I like to read humorous bridge books, especially those by David Bird and Victor Mollo. But whereas at the Griffins and St. Titus' Monastery, endplays arise on every other board, they don't seem to come up so frequently at my table. This is one that not only legitimately won us the match but pretty much made my day. Note that on my lead of the club four, East has a choice of poisons: he can let the four win and I throw a losing diamond, or he can win and then be endplayed. Very satisfying.

At the other table, the auction was identical, except for the final double. And the play to the first three tricks was also identical. My counterpart went down two (no helpful double), all the same. I told my teammates that the contract was always cold. Not so. At trick two, if East leads any black card, I can no longer make the hand, as you can see by pressing the GIB button in the replay.

A note on the bidding. Kim hates it when I steal the contract from her. So I do it with great trepidation. Here you can see that my decision was probably wrong (again!) for her notrump contract would make actually make ten tricks on the likely heart lead. But on a club lead, I think we'd be in trouble. In any case, if I had passed, there'd be no story.

I entitled this blog "A baby throw-in" because that's how the Hideous Hog would describe it. He would undoubtedly claim at trick four (he can't claim until the trump king falls otherwise the later throw-in will only generate one extra trick and two will be needed). Remind me not to make such heavy weather of it next time :)

Monday, November 3, 2014

Using double or redouble to ask about partner's hand

Here's the type of auction for which many pairs do not have a good understanding of how best to compete:
The situation arises when West's bid is ambiguous (for example, it doesn't specify a suit, or shows only one suit of two). Click each bid to see its meaning. Is partner showing clubs? The majors? Could it be some sort of rescue request?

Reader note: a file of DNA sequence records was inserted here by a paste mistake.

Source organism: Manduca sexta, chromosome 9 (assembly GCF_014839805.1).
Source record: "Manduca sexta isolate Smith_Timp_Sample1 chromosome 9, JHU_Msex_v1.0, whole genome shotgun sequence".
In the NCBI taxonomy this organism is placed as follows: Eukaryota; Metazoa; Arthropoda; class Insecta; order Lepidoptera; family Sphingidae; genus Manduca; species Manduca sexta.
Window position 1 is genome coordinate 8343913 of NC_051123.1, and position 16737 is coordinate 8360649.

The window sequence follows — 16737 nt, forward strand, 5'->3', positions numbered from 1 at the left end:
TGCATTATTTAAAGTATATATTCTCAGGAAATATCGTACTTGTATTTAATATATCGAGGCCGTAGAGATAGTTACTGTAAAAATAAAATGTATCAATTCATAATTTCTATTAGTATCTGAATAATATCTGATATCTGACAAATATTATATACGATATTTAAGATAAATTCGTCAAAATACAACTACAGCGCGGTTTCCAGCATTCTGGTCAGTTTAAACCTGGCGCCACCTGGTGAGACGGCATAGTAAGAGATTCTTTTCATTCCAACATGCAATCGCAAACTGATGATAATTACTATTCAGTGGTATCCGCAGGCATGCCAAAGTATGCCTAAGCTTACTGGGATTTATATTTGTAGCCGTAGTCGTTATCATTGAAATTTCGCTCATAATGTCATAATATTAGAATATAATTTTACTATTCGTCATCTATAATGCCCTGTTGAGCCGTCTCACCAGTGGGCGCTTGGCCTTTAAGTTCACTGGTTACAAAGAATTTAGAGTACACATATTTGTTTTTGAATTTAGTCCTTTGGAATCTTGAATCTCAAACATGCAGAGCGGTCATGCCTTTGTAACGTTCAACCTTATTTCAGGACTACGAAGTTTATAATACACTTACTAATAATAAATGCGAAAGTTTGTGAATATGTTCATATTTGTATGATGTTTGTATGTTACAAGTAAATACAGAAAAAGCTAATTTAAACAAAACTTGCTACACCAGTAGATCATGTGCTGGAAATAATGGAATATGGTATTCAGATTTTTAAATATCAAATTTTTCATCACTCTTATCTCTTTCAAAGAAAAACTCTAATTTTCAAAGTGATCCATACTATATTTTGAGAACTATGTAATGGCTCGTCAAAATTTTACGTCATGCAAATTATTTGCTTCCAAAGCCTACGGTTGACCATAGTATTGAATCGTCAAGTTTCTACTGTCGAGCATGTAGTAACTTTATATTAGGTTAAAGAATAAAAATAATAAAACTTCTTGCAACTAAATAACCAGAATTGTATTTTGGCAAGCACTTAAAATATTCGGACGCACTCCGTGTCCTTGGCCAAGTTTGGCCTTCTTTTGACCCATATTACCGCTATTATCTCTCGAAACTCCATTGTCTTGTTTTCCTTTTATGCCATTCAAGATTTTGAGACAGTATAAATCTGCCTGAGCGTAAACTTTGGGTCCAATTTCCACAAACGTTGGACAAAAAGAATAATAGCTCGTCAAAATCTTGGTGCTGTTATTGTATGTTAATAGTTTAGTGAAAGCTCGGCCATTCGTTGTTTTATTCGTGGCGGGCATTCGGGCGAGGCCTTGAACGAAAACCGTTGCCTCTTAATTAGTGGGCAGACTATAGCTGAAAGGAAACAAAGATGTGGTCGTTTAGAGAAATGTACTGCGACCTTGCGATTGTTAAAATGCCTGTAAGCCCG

In my partnerships, this redouble has a very simple and clear meaning: "I have decent values and I'd like you to further describe your hand at your next turn." Without the redouble, South might bid a major and you (West) might feel that your hand wasn't good enough to bid 3. But partner is saying: I really want to know what your hand is.

This hand came up at a sectional tournament, playing against two good matchpoint players. I was East. South passed and West now bid 2. Two passes followed and now South decided to bid 3♣. This went pass-pass and I finished proceedings with double. We scored 500 (could have been 800) for a clear top. It turned out that North made a somewhat over-enthusiastic Stayman bid and South, expecting his partner to have a bit more, decided to bid his clubs with only an 11-count. Here is the whole hand:
It was good that we have the rule that all doubles after a redouble are for penalty, so there was no doubt what the final double meant.

The double can be used for the same thing. Here's an example using the same hand, just a slightly different treatment for the West hand:
Again, just to be clear, East's double says nothing about clubs—it asks partner to state which of the three hands he actually has: 2 would show both majors (pass or correct), 2♦ would show diamonds and pass would show clubs.

This seems like a simple, effective, agreement. Yet in my experience it is quite rare. Maybe even unique. Without it a distributional but weak responder can easily preempt the other side out of a good contract. Suppose in the actual hand (first example), North had simply transferred to spades with a 2 call. East doesn't double because his double would show good hearts. South bids 2♠. Is West really going to come in with 3? I don't think so.